For over 45 years now, six letters have represented the very essence of revolution. A single word-turned chant has wrapped up definitions for rebellion, freedom and protest, transforming them into a single simple notion. Say it once and your cause is heard. Say it twice more and the message is undeniable.
Attica! Attica! Attica!
September 13, 1971 was the first time this, now famous, cry was heard and now, more than forty-five years later, the Attica Prison Riot is stapled into history.
The 1960s and 70s marked a time of constant revolution for much of America’s marginalized, and the justice system was no different. In 1866, the U.S. Supreme Court ruled that prisoners had no constitutional rights. This case, known as Pervear v. Massachusetts, wasn’t overturned until 1963, nearly a century later. And though prisoners had just regained their constitutional rights, their fight for justice was far from over.
The Perfect Storm
Attica was not an isolated moment. It was the result of a many surrounding issues and protests finally giving way to a single explosion.
The Prisoner’s Rights Movement raged most heavily during the 60s and 70s, demanding better living conditions, attorney rights, and much more. In this time prison riots became something of a norm. In 1970 New York State alone recorded six riots. And while these smaller outbursts were largely unsuccessful, they furthered the Prison Rights Movement and created the atmosphere for which Attica could happen.
One of the biggest grievances within the movement were overcrowded and understaffed prisons. At one point Attica reported there were around 70 prisoners to every one correctional officer. Furthermore, for all of the 2,243 inmates there were only two trained doctors, who were rarely of any help. In fact, an inmate once died in their care while the doctor responsible was neither fired nor was there steps made to better medical treatment.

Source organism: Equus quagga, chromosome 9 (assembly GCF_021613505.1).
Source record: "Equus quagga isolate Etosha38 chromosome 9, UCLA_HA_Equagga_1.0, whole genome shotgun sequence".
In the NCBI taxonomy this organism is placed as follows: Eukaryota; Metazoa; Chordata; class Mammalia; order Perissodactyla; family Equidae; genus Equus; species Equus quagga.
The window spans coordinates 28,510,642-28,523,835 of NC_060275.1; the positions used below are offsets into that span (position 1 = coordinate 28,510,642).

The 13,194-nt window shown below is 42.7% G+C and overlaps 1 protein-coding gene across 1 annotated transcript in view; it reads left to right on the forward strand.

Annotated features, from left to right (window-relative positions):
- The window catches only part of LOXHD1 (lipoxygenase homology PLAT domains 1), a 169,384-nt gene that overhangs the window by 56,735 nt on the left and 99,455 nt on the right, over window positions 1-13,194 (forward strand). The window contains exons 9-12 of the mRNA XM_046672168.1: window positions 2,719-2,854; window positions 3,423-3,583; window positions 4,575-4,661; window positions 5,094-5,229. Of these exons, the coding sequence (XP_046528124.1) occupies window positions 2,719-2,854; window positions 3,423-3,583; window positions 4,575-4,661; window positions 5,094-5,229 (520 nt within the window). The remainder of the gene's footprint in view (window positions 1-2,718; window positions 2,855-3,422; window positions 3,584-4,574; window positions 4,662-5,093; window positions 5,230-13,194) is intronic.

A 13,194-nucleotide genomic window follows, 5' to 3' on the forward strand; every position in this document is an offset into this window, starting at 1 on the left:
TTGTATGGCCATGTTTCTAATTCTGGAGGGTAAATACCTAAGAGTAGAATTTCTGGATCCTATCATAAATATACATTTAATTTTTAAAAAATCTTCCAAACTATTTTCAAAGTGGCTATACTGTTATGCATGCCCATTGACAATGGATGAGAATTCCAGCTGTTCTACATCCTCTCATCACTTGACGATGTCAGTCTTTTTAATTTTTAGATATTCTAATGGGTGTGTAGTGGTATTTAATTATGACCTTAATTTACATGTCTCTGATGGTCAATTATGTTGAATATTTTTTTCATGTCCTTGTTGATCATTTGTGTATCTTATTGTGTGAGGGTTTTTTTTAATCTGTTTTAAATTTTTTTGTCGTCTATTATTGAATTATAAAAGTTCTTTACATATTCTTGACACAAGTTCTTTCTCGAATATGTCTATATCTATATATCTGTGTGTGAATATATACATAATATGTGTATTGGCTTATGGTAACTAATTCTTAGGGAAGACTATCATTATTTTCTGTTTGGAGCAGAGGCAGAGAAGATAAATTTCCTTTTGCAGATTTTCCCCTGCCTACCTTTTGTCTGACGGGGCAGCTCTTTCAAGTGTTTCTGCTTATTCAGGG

Due to the flurry of movements going on prisoners were becoming more and more educated. They learned about law, became (or were already) involved in social justice movements such as the Black Panther Party and were reading prison memoirs such as the one by Austin Reed.
This knowledge lead to an acute understanding of the injustices faced and Attica inmates were devoted to doing something about it. Contrary to popular belief however, their preferred method was a very democratic one. In June of 1971 inmates crafted a manifesto to outline their demands and grievances. The manner in which they wrote was closer to something expected of an academic rather than a “criminal.”
It began with a “Dear Sir” and continued on to describe a list of 28 demands of which included: ending physical abuse by guards, religious freedom for Muslims, improvements in the working and living conditions, and a change in medical staff, policy and procedure. The document ended clearly indicating that rioting was the last thing on their minds.
“These demands are being presented to you,” they said. “There is no strike of any kind to protest these demands. We are trying to do this in a democratic fashion.”
That month the New York State Correctional Services Commissioner, Russell Oswald, found the Manifesto, and in spite of its amicable nature of the letter, he felt the manifesto represented the coming together of once warring groups. Inmates across racial lines and religious backgrounds were now collectively asking for justice. However, instead of directly addressing the issues outlined in the manifesto, Oswald enforced harsher rules within the prison. For example, any inmate found with the manifesto was subject to anything from keeplock, meaning they were grounded in their cells, to solitary confinement.
After months of this indirect treatment and no real change in prison conditions, inmates were increasingly agitated.
Trust became an outdated commodity. And while there was no formal planning for a riot nor was there a true desire for one, inmates and guards alike knew there was no turning back.
“You could feel it in the air,” one lieutenant said in testimony after the riot. “You knew something was brewing… Every night we expected it.”
On Sept. 9 a seemingly small miscommunication ignited the flames.
The day before in A yard Leroy Dewer celebrated his release from keeplock with a friend when nearby guards mistook his celebration for the beginnings of a fight. Lieutenants Curtiss and Maroney answered the call and attempted to remove Dewer from the yard and place him back under keeplock. Their attempt was unsuccessful.
Dewer rebelled, punching Maroney while inmates both black and white swarmed. They heckled the guards, demanding they release Dewer. One in particular, Lamorie, broke through the crowd and declared to the guards they were going to “leave this kid alone.” Between the pressure from other inmates and the protests of Lamorie, the guards left the yard altogether.